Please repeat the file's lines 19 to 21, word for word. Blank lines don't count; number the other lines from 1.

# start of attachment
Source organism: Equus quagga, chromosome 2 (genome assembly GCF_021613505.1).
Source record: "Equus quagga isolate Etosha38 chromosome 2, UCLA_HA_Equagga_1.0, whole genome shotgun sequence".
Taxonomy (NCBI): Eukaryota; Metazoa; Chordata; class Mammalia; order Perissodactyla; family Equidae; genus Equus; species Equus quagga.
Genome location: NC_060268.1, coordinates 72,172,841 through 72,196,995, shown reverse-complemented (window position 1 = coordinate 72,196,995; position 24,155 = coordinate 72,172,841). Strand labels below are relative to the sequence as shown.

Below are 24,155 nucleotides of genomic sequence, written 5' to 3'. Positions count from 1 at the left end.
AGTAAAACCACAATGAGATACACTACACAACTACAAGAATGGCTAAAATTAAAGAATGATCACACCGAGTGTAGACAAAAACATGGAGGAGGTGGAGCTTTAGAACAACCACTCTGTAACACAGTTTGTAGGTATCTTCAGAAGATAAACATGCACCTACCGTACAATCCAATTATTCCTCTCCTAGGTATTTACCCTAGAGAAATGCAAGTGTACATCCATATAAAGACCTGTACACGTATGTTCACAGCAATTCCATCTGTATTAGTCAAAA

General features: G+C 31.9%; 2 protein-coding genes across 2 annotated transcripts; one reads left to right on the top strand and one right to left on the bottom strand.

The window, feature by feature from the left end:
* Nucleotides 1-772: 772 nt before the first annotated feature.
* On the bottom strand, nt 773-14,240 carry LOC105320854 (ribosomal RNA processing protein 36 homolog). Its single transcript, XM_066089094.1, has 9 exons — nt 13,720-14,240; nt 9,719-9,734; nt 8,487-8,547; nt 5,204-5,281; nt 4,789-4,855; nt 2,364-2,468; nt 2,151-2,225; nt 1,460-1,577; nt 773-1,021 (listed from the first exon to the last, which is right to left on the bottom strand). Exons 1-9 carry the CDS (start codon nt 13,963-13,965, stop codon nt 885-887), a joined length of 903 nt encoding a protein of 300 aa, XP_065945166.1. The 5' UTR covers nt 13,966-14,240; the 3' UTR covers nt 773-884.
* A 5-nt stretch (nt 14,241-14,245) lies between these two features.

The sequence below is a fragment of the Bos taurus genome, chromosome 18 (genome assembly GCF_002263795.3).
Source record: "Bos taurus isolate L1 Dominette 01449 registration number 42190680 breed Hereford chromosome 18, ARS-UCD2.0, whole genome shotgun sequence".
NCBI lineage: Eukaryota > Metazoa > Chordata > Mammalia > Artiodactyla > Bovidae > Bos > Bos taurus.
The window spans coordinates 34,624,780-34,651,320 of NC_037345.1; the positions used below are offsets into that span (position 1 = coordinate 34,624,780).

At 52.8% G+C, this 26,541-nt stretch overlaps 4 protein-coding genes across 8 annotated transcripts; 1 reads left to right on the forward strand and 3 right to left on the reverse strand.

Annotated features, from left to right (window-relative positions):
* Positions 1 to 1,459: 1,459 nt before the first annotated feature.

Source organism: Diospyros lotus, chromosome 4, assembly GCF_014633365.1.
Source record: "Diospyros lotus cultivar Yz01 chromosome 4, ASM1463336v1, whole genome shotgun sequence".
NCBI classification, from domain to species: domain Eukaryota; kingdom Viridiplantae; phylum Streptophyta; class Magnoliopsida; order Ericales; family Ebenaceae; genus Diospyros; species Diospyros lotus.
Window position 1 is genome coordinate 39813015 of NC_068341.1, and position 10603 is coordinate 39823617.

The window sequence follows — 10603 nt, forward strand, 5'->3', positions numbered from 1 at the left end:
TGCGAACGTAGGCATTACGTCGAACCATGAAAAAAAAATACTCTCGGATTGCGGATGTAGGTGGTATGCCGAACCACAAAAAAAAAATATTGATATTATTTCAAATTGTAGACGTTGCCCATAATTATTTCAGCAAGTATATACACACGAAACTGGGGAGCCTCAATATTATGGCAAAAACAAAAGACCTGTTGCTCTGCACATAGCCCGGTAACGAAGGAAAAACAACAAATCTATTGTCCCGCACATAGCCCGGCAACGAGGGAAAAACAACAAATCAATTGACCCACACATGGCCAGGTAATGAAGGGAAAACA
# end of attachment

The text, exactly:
Source organism: Diospyros lotus, chromosome 4, assembly GCF_014633365.1.
Source record: "Diospyros lotus cultivar Yz01 chromosome 4, ASM1463336v1, whole genome shotgun sequence".
NCBI classification, from domain to species: domain Eukaryota; kingdom Viridiplantae; phylum Streptophyta; class Magnoliopsida; order Ericales; family Ebenaceae; genus Diospyros; species Diospyros lotus.